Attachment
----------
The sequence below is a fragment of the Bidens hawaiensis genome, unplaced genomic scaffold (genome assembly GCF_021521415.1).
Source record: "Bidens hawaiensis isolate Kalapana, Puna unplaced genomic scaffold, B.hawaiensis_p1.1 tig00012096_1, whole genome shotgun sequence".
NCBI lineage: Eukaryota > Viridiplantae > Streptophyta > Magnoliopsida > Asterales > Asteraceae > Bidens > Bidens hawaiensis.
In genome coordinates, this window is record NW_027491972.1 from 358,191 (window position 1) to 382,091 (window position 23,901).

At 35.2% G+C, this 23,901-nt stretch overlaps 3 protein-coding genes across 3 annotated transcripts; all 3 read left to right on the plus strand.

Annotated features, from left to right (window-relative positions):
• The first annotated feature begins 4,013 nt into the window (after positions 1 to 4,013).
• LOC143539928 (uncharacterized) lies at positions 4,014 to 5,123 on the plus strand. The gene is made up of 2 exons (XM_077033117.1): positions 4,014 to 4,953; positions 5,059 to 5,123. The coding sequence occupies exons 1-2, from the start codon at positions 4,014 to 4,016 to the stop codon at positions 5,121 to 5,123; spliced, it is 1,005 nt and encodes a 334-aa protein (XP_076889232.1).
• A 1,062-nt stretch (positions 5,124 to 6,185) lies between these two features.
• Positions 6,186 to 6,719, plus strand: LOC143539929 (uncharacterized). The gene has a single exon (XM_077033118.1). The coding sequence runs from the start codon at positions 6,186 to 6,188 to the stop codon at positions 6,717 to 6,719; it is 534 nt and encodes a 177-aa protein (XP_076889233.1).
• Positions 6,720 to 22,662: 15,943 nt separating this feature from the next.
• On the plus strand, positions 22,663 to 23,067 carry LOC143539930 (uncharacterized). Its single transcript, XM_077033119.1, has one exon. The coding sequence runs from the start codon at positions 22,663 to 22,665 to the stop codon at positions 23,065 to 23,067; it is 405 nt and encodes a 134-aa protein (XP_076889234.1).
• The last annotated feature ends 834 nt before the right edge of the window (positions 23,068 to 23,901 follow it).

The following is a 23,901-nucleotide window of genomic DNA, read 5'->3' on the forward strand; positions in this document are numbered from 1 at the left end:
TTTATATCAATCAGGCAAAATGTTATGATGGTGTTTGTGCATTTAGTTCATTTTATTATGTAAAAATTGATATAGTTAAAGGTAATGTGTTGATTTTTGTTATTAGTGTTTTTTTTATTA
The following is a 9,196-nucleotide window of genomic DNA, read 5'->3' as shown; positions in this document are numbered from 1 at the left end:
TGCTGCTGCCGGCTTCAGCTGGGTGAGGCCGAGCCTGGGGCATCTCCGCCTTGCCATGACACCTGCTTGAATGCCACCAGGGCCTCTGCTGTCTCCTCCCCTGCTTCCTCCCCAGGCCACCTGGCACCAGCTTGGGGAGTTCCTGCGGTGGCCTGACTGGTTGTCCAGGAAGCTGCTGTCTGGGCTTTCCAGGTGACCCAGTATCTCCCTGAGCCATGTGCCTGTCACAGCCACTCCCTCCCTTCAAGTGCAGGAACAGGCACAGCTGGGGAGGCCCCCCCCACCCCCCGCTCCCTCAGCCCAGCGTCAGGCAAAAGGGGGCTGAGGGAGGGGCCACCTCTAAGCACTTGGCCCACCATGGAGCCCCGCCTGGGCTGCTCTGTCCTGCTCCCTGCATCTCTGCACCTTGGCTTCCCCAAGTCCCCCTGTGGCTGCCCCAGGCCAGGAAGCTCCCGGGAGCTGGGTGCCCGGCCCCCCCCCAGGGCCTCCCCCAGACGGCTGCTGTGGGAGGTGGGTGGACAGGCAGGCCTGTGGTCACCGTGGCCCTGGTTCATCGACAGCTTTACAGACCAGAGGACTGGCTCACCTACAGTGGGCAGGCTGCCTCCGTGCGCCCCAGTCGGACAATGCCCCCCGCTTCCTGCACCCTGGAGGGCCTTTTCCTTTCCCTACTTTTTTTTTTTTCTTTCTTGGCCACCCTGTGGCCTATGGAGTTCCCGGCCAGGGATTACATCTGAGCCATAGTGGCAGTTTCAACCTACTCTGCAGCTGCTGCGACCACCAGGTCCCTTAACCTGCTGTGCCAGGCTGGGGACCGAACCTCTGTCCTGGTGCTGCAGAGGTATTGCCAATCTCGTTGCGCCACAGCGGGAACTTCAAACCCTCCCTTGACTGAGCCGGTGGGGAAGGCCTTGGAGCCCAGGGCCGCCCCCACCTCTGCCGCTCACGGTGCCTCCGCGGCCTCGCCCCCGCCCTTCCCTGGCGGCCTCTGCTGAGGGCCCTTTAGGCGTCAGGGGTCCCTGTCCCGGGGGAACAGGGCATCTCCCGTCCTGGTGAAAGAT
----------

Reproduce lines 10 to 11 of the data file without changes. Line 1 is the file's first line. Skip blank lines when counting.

• Positions 6,186 to 6,719, plus strand: LOC143539929 (uncharacterized). The gene has a single exon (XM_077033118.1). The coding sequence runs from the start codon at positions 6,186 to 6,188 to the stop codon at positions 6,717 to 6,719; it is 534 nt and encodes a 177-aa protein (XP_076889233.1).
• Positions 6,720 to 22,662: 15,943 nt separating this feature from the next.